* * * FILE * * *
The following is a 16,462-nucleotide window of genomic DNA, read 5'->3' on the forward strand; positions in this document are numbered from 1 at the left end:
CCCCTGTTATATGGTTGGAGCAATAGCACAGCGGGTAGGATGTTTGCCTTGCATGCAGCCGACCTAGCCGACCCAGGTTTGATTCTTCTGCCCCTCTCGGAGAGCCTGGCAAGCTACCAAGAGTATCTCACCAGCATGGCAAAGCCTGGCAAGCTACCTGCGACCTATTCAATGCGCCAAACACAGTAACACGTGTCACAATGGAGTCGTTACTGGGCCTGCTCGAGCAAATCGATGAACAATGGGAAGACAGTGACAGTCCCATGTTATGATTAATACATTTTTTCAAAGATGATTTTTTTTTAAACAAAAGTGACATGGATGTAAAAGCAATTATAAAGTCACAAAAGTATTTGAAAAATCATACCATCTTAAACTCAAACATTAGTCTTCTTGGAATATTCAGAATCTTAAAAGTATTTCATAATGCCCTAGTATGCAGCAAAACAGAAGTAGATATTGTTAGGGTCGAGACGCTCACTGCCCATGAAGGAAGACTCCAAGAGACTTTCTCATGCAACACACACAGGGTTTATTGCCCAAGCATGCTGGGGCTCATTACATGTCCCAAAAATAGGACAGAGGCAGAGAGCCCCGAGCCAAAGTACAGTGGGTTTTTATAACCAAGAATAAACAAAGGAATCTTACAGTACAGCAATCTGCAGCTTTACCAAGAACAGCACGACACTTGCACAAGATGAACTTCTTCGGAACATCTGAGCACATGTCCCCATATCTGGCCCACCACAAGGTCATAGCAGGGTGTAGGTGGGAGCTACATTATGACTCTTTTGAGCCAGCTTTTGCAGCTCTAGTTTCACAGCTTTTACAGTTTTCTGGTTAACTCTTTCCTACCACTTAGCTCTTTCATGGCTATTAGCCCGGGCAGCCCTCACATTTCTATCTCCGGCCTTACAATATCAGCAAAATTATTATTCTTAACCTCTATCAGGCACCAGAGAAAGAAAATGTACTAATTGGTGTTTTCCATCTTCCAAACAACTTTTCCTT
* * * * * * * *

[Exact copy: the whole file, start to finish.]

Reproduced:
The following is a 16,462-nucleotide window of genomic DNA, read 5'->3' on the forward strand; positions in this document are numbered from 1 at the left end:
CCCCTGTTATATGGTTGGAGCAATAGCACAGCGGGTAGGATGTTTGCCTTGCATGCAGCCGACCTAGCCGACCCAGGTTTGATTCTTCTGCCCCTCTCGGAGAGCCTGGCAAGCTACCAAGAGTATCTCACCAGCATGGCAAAGCCTGGCAAGCTACCTGCGACCTATTCAATGCGCCAAACACAGTAACACGTGTCACAATGGAGTCGTTACTGGGCCTGCTCGAGCAAATCGATGAACAATGGGAAGACAGTGACAGTCCCATGTTATGATTAATACATTTTTTCAAAGATGATTTTTTTTTAAACAAAAGTGACATGGATGTAAAAGCAATTATAAAGTCACAAAAGTATTTGAAAAATCATACCATCTTAAACTCAAACATTAGTCTTCTTGGAATATTCAGAATCTTAAAAGTATTTCATAATGCCCTAGTATGCAGCAAAACAGAAGTAGATATTGTTAGGGTCGAGACGCTCACTGCCCATGAAGGAAGACTCCAAGAGACTTTCTCATGCAACACACACAGGGTTTATTGCCCAAGCATGCTGGGGCTCATTACATGTCCCAAAAATAGGACAGAGGCAGAGAGCCCCGAGCCAAAGTACAGTGGGTTTTTATAACCAAGAATAAACAAAGGAATCTTACAGTACAGCAATCTGCAGCTTTACCAAGAACAGCACGACACTTGCACAAGATGAACTTCTTCGGAACATCTGAGCACATGTCCCCATATCTGGCCCACCACAAGGTCATAGCAGGGTGTAGGTGGGAGCTACATTATGACTCTTTTGAGCCAGCTTTTGCAGCTCTAGTTTCACAGCTTTTACAGTTTTCTGGTTAACTCTTTCCTACCACTTAGCTCTTTCATGGCTATTAGCCCGGGCAGCCCTCACATTTCTATCTCCGGCCTTACAATATCAGCAAAATTATTATTCTTAACCTCTATCAGGCACCAGAGAAAGAAAATGTACTAATTGGTGTTTTCCATCTTCCAAACAACTTTTCCTT